Younus Khan loves fishing — be it in the Arabian Sea or outside the off-stump. Misbahul Haq loves defending — in the middle or behind the mic.
Those things will not change. And by the looks of things, neither will Umar Akmal’s lack of patience, the instinctive strokeplay and his determination to be a star, a performer, the boy all cricket-loving mothers will love to cook for.
Umar has this air of carelessness about him which makes him what he is. He probably doesn’t think of the consequences and that brings about his downfall. At 17, he was chased around the dressing room after pouring water over a teammate. Five years later, he’s still being chased around, now with an axe, with people calling for his banishment from the horizon altogether.
Leave him to do what he wants
In Pakistan, parents try and force their young ones to use their right hands to write, eat and greet (even if the kid is left-handed by birth). Sometimes it works. More often though, they give up and let nature be. Umar should be free to act his trade, to play his shots and score the amount of runs he wants to the way he wants to. At this age, despite having played 129 matches for Pakistan, taking the team past the finish line should not be his responsibility. It’s a team game, they say, and while the onus lies with all 11, the other 10 have a certain level of responsibility too.
The gelled hair, the coloured lip-balm (which is nowhere to be seen now), the earphones and the mischief with other young members of the team show Umar is enjoying himself and his cricket. The fame, the following and the recognition has given way to defiance and the attitude of a superstar – one who would easily take on dozens of gangsters in a Pakistani film and be the last man standing with minor grazes. He respects his seniors – on the surface at least – but his seniors want him to respect the bowler too, and to let his head do the talking, not the bat.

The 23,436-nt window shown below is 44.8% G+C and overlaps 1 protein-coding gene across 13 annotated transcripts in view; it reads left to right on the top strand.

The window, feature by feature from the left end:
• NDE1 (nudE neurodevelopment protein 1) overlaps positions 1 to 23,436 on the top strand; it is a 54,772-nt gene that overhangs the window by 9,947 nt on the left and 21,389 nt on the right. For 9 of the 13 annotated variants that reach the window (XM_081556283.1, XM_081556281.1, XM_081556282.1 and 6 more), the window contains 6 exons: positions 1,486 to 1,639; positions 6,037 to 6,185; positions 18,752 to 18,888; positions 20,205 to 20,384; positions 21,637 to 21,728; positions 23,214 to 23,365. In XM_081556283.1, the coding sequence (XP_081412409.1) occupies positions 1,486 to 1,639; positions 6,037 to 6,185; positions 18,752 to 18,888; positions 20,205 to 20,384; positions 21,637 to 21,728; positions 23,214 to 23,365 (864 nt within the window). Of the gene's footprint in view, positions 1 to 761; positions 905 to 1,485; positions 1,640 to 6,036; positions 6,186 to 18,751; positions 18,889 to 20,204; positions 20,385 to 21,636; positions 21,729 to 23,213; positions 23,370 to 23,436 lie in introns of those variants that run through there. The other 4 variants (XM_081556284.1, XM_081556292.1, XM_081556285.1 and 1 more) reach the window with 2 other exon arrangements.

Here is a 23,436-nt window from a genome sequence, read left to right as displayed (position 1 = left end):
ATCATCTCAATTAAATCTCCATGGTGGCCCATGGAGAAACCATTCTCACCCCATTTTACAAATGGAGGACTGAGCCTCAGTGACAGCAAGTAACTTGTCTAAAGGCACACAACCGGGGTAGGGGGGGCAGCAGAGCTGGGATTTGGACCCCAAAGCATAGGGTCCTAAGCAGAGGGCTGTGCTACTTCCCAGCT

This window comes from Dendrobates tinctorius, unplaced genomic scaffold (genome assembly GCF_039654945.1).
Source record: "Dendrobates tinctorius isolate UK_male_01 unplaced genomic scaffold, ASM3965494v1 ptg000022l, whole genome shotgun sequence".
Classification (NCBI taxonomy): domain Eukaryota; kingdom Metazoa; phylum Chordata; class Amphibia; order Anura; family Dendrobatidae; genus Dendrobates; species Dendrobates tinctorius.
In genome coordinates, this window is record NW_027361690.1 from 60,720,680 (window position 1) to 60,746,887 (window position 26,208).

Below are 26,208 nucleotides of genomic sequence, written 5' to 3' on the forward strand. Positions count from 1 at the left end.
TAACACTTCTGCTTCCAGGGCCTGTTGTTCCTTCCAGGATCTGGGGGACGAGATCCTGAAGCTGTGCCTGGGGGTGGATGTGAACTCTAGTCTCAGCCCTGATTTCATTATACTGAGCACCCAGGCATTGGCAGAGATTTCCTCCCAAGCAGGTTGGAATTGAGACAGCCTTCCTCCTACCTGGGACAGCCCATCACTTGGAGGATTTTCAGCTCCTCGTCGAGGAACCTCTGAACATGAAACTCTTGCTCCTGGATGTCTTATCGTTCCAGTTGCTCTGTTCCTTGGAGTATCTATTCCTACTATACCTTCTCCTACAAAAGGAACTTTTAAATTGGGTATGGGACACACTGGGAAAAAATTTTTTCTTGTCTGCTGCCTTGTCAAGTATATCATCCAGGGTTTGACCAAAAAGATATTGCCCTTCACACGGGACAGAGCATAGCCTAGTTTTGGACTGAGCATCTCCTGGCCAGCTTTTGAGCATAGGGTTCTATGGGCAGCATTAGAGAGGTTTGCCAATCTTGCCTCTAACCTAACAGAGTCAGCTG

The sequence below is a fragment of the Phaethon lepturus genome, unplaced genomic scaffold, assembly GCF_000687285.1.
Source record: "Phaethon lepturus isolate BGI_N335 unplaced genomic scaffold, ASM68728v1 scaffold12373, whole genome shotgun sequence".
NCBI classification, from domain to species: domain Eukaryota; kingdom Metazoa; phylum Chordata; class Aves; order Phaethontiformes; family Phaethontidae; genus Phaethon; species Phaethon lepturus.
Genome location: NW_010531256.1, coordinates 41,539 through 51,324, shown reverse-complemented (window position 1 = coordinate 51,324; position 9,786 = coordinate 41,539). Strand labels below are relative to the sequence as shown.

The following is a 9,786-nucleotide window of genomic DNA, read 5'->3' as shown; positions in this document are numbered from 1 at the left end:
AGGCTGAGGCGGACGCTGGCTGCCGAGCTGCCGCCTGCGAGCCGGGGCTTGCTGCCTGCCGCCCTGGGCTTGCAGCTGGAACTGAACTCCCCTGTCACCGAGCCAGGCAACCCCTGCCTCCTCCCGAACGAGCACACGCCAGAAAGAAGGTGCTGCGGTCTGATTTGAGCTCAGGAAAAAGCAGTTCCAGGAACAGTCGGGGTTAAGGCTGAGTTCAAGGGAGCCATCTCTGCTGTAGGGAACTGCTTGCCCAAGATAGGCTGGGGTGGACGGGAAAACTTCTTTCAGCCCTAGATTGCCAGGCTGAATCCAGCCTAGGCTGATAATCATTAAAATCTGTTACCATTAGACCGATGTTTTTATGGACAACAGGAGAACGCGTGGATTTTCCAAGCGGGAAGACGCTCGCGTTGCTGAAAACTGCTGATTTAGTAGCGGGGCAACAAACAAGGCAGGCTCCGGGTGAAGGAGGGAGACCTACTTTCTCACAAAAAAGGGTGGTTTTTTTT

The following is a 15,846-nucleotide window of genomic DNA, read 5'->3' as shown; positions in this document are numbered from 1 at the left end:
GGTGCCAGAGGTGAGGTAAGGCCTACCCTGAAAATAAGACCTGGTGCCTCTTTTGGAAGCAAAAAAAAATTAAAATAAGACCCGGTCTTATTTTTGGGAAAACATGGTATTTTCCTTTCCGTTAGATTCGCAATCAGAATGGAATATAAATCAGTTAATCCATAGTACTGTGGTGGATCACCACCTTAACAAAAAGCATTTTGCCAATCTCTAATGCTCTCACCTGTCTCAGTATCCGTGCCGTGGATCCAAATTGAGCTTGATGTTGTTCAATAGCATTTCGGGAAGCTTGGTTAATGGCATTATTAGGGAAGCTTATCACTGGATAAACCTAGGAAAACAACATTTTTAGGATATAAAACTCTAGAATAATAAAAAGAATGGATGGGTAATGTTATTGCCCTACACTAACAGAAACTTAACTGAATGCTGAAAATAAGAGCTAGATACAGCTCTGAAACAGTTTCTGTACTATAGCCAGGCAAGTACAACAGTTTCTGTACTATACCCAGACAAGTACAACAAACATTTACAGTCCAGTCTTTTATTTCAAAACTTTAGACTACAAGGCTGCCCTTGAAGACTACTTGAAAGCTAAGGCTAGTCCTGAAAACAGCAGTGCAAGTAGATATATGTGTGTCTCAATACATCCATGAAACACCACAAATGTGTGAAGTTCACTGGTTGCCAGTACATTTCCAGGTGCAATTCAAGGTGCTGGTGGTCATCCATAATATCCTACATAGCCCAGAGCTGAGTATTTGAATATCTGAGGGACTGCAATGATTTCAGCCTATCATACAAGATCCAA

Not for the sake of comparison, but Sachin Tendulkar was left to drive, flick and pull at will early in his career. The seniors took care of the results, Tendulkar took care of his passion and determination – the records came along the way. Waqar Younis was told to bowl fast. Shahid Afridi was told to deposit the ball into the stands (in that Nairobi innings, at least). The understanding and the adjustment came later (in most of the afore-mentioned cases), after they had made their mark being raw and inexperienced. Even Mohammad Hafeez, prior to his resurrection on the tour of England in 2010, averaged under 19 in ODIs, scoring just 874 runs in four years. In the last 30 months, Pakistan’s Twenty20 captain has scored 2,018, including four centuries. Time, patience and persistence teach a lot of things.
Umar’s international career, in its fourth year, has many highlights already — the infamous back problem after the Sydney humiliation, the mature head against West Indies in Johannesburg 2009, that 64 against Australia in Birmingham in 2010 and the camera zooming in on him on the Dubai dressing room stairs after he was dismissed for 91, the discontent and frustration visible. But with Misbah, Younus, Shoaib Malik and Kamran Akmal around him, Umar needs to be left in his own world (on the pitch). Time will take care of the attitude, seriousness and understanding the responsibility of wearing the green cap.
What’s important is his hunger to play cricket, with passion and self-assurance his driving force. He’s embarrassed to be the 12th man (because he knows he has what it takes to be in the playing-XI), wary of his reputation and ego. He’s also aware that, going forward, being omitted is not a good sign for a player.
At times, he’s like an arrow released with much power, unerring in direction, tearing through the wind and all that lies between him and his aim. On other occasions, he’s just a feather in the air.
Luckily for him, Misbah and Hafeez are at the helm, the same partnership he plays with at his club SNGPL. Kamran is also there for a slap on the wrist – perhaps more – and his talent has taken him up to the door of selection. He has a whole bunch of keys with which he can unlock that door, walk through and shut it firmly behind him.
But Umar, with too much happening inside his head, wants to throw away the bunch and pull that door right off its hinges.
The writer is Sports Editor of The Express Tribune
Published in The Express Tribune, January 13th, 2013.
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